Next, the Bureau formed a committee called Executive Steering Committee for Accuracy and Coverage Evaluation Policy ("ESCAP") to evaluate the accuracy of the adjusted data in order to advise the Secretary in deciding which figures to release as the official numbers for intra-state redistricting and allocation of federal funds. ESCAP compared the ACE totals to those produced by the Demographic Analysis ("DA"), an independent measuring tool that looks to records of births, deaths, documented immigration, Medicare enrollment, and estimates of emigration and undocumented immigration. ESCAP initially advised the Secretary to release the unadjusted data for intra-state redistricting because it could not resolve discrepancies between the ACE totals and those produced by the DA, as well as other technical concerns, before the statutorily prescribed deadline to release that data to the states. After reviewing ESCAP's recommendations, the Secretary decided to release only the unadjusted data as the official Census 2000 numbers for intra-state redistricting.
ESCAP initially withheld judgment as to whether the adjusted figures should be used as the official data for allocation of federal funds, and the Bureau continued to consider whether to use the adjusted data for that purpose. But, after further consideration, ESCAP recommended in a second report issued in October 2001 that only the unadjusted data should be released as the official figures for allocation of federal funds and other non-redistricting purposes. The Secretary again reviewed ESCAP's recommendations about the accuracy of the data adjusted using the ACE, and accordingly decided to release only the unadjusted data as the 2000 Census numbers for all official purposes.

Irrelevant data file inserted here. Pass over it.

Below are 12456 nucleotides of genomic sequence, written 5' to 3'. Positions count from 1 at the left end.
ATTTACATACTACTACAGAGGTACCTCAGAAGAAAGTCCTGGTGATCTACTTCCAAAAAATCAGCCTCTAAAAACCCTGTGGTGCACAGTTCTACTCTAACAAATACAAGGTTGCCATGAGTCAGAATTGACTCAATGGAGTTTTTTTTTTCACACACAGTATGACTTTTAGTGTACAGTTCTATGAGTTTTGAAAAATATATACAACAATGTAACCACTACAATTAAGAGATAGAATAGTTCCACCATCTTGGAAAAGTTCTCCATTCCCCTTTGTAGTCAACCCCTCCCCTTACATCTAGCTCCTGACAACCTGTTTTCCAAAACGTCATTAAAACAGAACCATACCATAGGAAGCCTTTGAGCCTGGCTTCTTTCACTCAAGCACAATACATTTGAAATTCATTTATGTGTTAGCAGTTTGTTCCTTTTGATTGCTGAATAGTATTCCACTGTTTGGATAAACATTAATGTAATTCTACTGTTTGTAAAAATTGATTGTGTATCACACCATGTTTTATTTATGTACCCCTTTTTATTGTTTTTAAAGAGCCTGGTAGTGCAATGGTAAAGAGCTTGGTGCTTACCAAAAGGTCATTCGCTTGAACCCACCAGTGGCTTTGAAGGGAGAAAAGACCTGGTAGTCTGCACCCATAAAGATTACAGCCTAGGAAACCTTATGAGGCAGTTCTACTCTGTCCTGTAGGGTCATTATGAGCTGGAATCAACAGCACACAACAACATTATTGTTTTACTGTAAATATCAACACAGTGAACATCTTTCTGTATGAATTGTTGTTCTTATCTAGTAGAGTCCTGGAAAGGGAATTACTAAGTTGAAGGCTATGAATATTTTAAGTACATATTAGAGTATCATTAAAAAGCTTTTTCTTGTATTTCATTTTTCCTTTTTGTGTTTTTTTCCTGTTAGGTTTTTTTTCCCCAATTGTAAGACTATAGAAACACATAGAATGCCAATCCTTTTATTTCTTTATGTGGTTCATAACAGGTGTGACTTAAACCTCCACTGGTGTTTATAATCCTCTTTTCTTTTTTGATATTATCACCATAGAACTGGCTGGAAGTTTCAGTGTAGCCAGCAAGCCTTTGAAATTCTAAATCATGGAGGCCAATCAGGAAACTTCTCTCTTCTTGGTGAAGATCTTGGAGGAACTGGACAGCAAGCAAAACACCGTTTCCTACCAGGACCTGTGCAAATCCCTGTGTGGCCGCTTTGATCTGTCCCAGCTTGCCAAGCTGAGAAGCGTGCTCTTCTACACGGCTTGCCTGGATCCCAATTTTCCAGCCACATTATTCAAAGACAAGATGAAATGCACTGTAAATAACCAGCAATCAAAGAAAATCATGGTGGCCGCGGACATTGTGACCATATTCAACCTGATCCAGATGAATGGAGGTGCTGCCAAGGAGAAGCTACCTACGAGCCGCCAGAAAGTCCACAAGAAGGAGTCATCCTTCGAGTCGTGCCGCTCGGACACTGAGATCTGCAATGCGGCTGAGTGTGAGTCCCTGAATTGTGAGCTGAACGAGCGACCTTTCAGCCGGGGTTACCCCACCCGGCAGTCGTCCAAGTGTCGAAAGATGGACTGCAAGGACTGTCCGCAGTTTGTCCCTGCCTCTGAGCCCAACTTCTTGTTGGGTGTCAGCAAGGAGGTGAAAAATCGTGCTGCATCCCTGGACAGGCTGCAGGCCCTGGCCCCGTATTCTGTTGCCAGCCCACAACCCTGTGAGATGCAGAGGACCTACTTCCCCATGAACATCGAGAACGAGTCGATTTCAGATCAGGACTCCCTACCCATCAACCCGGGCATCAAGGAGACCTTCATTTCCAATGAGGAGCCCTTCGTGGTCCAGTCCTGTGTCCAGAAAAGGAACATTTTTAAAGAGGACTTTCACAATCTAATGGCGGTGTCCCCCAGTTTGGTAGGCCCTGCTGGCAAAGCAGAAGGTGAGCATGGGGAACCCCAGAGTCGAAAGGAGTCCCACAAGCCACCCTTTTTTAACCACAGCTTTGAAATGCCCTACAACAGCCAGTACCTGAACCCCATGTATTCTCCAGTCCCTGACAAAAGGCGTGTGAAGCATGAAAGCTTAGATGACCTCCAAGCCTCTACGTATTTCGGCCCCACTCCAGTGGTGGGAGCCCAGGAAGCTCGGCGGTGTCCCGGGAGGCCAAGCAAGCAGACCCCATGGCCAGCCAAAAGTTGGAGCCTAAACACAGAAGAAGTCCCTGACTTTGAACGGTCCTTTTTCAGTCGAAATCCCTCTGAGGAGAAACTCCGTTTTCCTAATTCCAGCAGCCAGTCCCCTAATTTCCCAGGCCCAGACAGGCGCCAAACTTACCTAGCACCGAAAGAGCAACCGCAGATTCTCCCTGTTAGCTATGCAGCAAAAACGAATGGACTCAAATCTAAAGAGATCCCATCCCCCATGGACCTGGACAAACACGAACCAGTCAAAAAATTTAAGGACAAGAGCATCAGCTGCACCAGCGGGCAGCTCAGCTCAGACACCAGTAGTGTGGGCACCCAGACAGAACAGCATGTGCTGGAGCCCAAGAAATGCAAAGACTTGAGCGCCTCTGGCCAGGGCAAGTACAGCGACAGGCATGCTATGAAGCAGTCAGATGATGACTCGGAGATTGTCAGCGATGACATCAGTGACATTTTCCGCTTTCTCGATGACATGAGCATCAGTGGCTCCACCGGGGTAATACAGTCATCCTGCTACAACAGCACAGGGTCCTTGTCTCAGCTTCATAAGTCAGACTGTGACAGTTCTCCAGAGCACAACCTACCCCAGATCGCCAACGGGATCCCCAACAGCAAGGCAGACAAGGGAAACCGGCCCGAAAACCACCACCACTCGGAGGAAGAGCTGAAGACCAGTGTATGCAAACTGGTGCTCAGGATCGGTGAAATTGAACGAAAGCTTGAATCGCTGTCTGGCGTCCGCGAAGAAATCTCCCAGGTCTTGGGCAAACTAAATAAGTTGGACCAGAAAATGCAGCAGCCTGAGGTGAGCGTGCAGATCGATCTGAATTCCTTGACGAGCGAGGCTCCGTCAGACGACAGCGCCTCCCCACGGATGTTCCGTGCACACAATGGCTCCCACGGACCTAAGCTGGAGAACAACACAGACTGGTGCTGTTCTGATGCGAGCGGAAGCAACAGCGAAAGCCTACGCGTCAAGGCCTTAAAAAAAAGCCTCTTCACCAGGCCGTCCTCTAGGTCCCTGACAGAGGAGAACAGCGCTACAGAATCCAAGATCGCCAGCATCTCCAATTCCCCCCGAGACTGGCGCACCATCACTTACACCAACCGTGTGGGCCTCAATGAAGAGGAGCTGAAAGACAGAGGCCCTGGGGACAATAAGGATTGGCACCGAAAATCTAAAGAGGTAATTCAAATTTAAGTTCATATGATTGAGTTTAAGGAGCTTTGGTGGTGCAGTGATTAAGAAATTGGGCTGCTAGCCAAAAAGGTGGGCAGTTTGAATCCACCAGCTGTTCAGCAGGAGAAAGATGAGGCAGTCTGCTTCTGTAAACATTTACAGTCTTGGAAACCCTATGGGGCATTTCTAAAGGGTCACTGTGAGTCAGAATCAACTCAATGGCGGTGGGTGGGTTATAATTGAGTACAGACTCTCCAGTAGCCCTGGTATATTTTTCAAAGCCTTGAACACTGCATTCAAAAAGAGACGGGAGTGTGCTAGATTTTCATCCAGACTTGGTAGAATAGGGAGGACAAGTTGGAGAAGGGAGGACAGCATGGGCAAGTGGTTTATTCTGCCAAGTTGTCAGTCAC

Through its website, the Bureau has released ESCAP's reports with recommendations and attachments. That information includes, inter alia, detailed and technical information about the adjusted data, including specifications for the ACE methodology; quality indicators for both the initial enumeration and ACE; equations used to measure error in the initial enumeration and the ACE; the criteria on which the decision to use unadjusted data was based; undercount percentages as measured by the ACE on the national level for each race category, males and females, renters and homeowners, and various age groups; and minutes of the ESCAP meetings. The Bureau has not released any adjusted figures below those aggregated at the national level.